But don’t just stop at the ‘how-to’; delve into the ‘why’ with real-world applications. Say your business is moving toward cloud storage solutions. During the training, use practical lessons that simulate the process of transferring a project’s data to the cloud. This hands-on approach ensures that older workers can immediately apply what they’ve learned, seeing the value firsthand.

Moreover, mentorship has long been considered a one-way street, with seasoned pros advising younger workers. However, there’s room for symbiosis here. In a manufacturing setting, for instance, a veteran employee might know the ins and outs of machine maintenance like the back of their hand. Pairing them with a younger worker adept in digital troubleshooting could result in mutual growth; the older worker gains contemporary tech skills while the younger worker learns invaluable machine upkeep techniques.

And finally, let’s also talk about the broader culture of learning within an organization. In sectors like construction, where innovation and safety are always top of mind, the value of a seasoned worker’s experience is undeniable, but so is the importance of keeping up with industry advancements. Why not blend the two? Incentivize your veteran construction workers to engage with the latest training programs, covering their costs and maybe even offering a project-related bonus for applying new skills on-site.  Not only does this facilitate ongoing education for older workers, but it can also inject new methodologies and insights into your operations, enriching the team’s collective knowledge.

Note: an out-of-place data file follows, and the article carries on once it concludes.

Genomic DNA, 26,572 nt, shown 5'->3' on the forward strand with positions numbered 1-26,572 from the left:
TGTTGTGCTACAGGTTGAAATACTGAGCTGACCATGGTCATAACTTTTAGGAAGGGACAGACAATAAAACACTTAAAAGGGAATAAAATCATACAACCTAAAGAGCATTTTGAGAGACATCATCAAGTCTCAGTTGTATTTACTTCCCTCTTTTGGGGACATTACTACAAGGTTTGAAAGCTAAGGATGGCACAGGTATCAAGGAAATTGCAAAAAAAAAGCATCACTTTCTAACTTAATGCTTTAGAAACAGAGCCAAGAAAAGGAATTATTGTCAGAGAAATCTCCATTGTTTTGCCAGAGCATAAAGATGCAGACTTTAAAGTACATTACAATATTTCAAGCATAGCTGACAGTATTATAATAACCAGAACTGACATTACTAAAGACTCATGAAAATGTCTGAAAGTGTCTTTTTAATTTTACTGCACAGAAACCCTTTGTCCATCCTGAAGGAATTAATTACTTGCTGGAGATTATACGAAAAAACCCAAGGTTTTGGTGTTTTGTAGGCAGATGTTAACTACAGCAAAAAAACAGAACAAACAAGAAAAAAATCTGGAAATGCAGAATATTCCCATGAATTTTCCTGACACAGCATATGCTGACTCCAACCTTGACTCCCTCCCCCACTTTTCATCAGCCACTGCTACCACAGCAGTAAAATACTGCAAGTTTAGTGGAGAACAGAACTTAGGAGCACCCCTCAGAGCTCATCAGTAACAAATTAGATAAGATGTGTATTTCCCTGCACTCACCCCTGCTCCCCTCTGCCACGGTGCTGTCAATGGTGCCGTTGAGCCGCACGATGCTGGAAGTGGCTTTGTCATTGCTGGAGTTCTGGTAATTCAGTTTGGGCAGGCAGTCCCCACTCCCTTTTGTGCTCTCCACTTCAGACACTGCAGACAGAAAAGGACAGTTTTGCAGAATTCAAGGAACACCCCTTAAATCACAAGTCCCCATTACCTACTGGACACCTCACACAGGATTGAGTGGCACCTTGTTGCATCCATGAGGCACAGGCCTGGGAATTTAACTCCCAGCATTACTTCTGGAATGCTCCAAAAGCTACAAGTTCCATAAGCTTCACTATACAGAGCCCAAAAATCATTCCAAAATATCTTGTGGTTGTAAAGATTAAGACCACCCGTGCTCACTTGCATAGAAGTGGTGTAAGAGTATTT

Discover more resources from FFVA Mutual

For more information, watch this Keeping Aging Workforce Safe webcast hosted by Karen Johnson, our Safety Training & Resource Development Manager, for tips and resources to make your workplace safer for older workers.

We provide a variety of safety training programs and resources to help you prevent accidents and injuries. Ready to make your workplace safer and more inclusive for everyone? FFVA Mutual is your go-to resource hub.

Got a safety question to ask our Solutionists? Fire away. We’re all ears, all the time. Let’s get the ball rolling!